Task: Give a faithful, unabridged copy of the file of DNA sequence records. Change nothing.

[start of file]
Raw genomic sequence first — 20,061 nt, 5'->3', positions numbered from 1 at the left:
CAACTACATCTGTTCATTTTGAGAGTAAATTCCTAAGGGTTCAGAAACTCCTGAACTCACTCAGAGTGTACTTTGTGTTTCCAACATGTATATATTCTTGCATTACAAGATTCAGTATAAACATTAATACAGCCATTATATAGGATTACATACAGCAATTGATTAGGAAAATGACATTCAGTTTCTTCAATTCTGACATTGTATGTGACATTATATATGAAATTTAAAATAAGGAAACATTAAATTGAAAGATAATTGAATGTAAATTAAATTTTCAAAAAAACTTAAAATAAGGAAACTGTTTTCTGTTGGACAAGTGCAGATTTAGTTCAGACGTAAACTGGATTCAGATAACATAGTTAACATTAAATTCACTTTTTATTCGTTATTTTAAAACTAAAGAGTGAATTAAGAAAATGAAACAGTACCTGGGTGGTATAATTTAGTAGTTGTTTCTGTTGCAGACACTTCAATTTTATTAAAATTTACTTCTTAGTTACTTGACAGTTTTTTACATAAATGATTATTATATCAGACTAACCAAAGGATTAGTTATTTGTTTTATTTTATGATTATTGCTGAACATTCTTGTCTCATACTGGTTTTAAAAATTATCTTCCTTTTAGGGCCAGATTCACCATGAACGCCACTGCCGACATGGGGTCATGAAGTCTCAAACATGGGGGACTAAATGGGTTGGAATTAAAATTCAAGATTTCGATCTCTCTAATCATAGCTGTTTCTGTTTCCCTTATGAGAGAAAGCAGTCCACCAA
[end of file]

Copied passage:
Raw genomic sequence first — 20,061 nt, 5'->3', positions numbered from 1 at the left:
CAACTACATCTGTTCATTTTGAGAGTAAATTCCTAAGGGTTCAGAAACTCCTGAACTCACTCAGAGTGTACTTTGTGTTTCCAACATGTATATATTCTTGCATTACAAGATTCAGTATAAACATTAATACAGCCATTATATAGGATTACATACAGCAATTGATTAGGAAAATGACATTCAGTTTCTTCAATTCTGACATTGTATGTGACATTATATATGAAATTTAAAATAAGGAAACATTAAATTGAAAGATAATTGAATGTAAATTAAATTTTCAAAAAAACTTAAAATAAGGAAACTGTTTTCTGTTGGACAAGTGCAGATTTAGTTCAGACGTAAACTGGATTCAGATAACATAGTTAACATTAAATTCACTTTTTATTCGTTATTTTAAAACTAAAGAGTGAATTAAGAAAATGAAACAGTACCTGGGTGGTATAATTTAGTAGTTGTTTCTGTTGCAGACACTTCAATTTTATTAAAATTTACTTCTTAGTTACTTGACAGTTTTTTACATAAATGATTATTATATCAGACTAACCAAAGGATTAGTTATTTGTTTTATTTTATGATTATTGCTGAACATTCTTGTCTCATACTGGTTTTAAAAATTATCTTCCTTTTAGGGCCAGATTCACCATGAACGCCACTGCCGACATGGGGTCATGAAGTCTCAAACATGGGGGACTAAATGGGTTGGAATTAAAATTCAAGATTTCGATCTCTCTAATCATAGCTGTTTCTGTTTCCCTTATGAGAGAAAGCAGTCCACCAA